Slavoj Žižek wrote a piece last year in Strike magazine (not available online but it is possible to order back copies) which I have only just got round to reading but provides an interesting deconstruction of New Materialist theory. He suggested, perhaps predictably, that Hegelian materialism is superior.
The core of his critique seems to be that New Materialism produces a certain kind of animism by investing something like human subjectivity in the material world. A comparison is made with Tolkien’s “Middle Earth” in which the whole material world (including animals, earth and plants) is invested with subjectivity.
Put (very) briefly New Materialism is a philosophical/theoretical approach which seeks to challenge the characterisation of the material world as inert and through this reconceptualisation challenge the traditional subject/object distinction.
Central to this approach is an anti-humanist decentring of the subject so that rather than human beings taking the central role in the ways in which meaning about the world is constructed humans are seen as “actors” in networks or assemblages with other “non-human actors” which can be technologies, animals, objects, social or political systems. These various actors have specific capacities which collectively make particular things possible (or not).
At the core of Žižek’s critique, as I understand it, is that New Materialists fail in their attempt to undermine the subject/object distinction by reasserting the pre-eminence of the human by rendering the capacities of all things as (deficient) versions of human subjectivity.
Žižek implies that the New Materialist approach makes the mistake of rendering the non human Other as ‘someone “like us” someone we can emphatically “understand”‘. This is because for New Materialists, at least according to Žižek, agency is turned into a social phenomenon because the material world is given subjectivity as a “non-human actor” in a “network” or “assemblage”.
‘Agency thereby becomes a social phenomenon, where the limits of sociality are expanded to include all material bodies participating in the relevant assemblage’ (Žižek, 2014: 12).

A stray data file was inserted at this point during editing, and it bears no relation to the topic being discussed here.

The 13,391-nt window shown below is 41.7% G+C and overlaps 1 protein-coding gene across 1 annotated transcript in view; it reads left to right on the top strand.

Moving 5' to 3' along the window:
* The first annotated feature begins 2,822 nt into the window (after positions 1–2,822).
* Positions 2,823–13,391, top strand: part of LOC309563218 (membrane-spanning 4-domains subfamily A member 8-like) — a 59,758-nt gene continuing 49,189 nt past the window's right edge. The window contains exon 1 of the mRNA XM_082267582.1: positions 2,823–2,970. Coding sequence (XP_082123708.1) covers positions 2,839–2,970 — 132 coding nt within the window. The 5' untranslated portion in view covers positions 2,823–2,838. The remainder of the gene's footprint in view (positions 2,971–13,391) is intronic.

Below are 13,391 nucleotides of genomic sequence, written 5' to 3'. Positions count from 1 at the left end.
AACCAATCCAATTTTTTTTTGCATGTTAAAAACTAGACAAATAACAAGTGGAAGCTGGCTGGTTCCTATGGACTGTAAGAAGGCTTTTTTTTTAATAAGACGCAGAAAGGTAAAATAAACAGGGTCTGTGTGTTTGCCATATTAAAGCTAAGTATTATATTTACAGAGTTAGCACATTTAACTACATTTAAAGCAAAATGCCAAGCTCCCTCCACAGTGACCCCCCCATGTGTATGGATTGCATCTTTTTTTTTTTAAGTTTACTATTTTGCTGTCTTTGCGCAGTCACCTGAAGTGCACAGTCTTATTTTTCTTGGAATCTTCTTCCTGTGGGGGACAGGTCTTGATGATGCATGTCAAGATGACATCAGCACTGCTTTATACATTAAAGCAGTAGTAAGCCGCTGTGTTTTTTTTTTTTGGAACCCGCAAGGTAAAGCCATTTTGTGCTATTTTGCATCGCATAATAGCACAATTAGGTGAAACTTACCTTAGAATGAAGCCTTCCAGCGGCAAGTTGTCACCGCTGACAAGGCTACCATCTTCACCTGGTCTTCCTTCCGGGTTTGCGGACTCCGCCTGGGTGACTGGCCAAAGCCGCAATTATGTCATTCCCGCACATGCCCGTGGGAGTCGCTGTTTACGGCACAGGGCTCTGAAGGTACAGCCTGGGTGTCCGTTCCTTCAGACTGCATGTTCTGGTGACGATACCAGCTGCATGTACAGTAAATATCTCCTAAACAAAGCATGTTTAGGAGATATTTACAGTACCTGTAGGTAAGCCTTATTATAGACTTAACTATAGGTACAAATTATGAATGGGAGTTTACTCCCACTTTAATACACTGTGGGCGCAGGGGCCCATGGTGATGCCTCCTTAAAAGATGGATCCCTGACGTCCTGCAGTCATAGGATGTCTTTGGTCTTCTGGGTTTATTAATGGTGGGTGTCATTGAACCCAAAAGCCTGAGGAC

For Žižek New Materialism does not take the material world on its own terms but projects subjectivity onto it through a kind of anthropomorphism. The separation between subject and object is thus not overcome because the “vitality” of the material world is the result of our “animistic” attitude towards it rather than qualities which exist within it. Alternatively, for Žižek (2014: 13), ‘[w]hat vibrates in vibrant matter is its immanent life force or its soul (in the precise Aristotlean sense of the active principle immanent to matter), not subjectivity’.
What he offers instead is a ‘properly Hegelian dialectical-materialist overcoming of the transcendental dimension of the gap that separates subject from object’ (Žižek, 2014: 13). The “Other subject” of the non-human world must, therefore, be approached as a genuine other not one who represents a deficient variant of human subjectivity. This would, then, be ‘an encounter with an Other at its purest, with the abyss of Otherness not covered up or facilitated by imaginary identifications which make the Other someone “like us”‘(Žižek, 2014: 13).
I feel that Zizek downplays certain aspects of New Materialism in order to make his point (although in fairness it is a very short piece in which he is not able to conduct an extensive survey). In particular, he does not discuss the focus on the “capacities” of actors within the network in New Materialist thought. This approach suggests to me an attempt to take non-human actors on their own terms; understanding them in terms of the things of which they are capable rather than projecting onto them human subjectivity as such.
I would, however, acknowledge that these capacities are perhaps mostly presented in relation to capacities which make sense to human interests but I can’t immediately see how this can be avoided. Nevertheless, Žižek does highlight a fundamental tension in New Materialist thought, that its transcendence of the subject/object split may not be as successful as they would hope it to be. However, I suggest that this problem can be explained, if not excused, by briefly reflecting on the theoretical emergence of New Materialism.
New Materialist thought emerged, as I understand it, out of a strand of feminist theory which sought to re-insert the body and corporeality into the analysis of gender (notable amongst these being Judith Butler, Rosi Braidotti and Elizabeth Grosz) combined with Actor Network Theory (ANT) (most strongly associated with Bruno Latour) which positioned humans as one actor amongst others who collectively formed a network with particular capacities. Neither of these had the entirely non-human material world as a central concern. Rather, the feminist tradition was, at least initially, specifically concerned with the human body and ANT with human-made technologies.
Human bodies are, in any theorisation, intimately connected with human subjectivity either as subjectivity’s main object, its enabler or something more nuanced. Technologies are of course always produced by humans (usually) for human use and to expand human capacities. While technologies can have unintended capacities and develop in unexpected ways they are intimately connected with humanity and human subjectivity. The rest of the material world is not so well connected to humanity. Although human beings may have had a profound impact on the planet much of the material world is indifferent to us. While I may not agree with the extent of Zizek’s critique of New Materialism as I feel a lot can be gained from it especially in the ethical imperative which it suggests by positioning the non-human world in an assemblage with us, he has highlighted some crucial issues.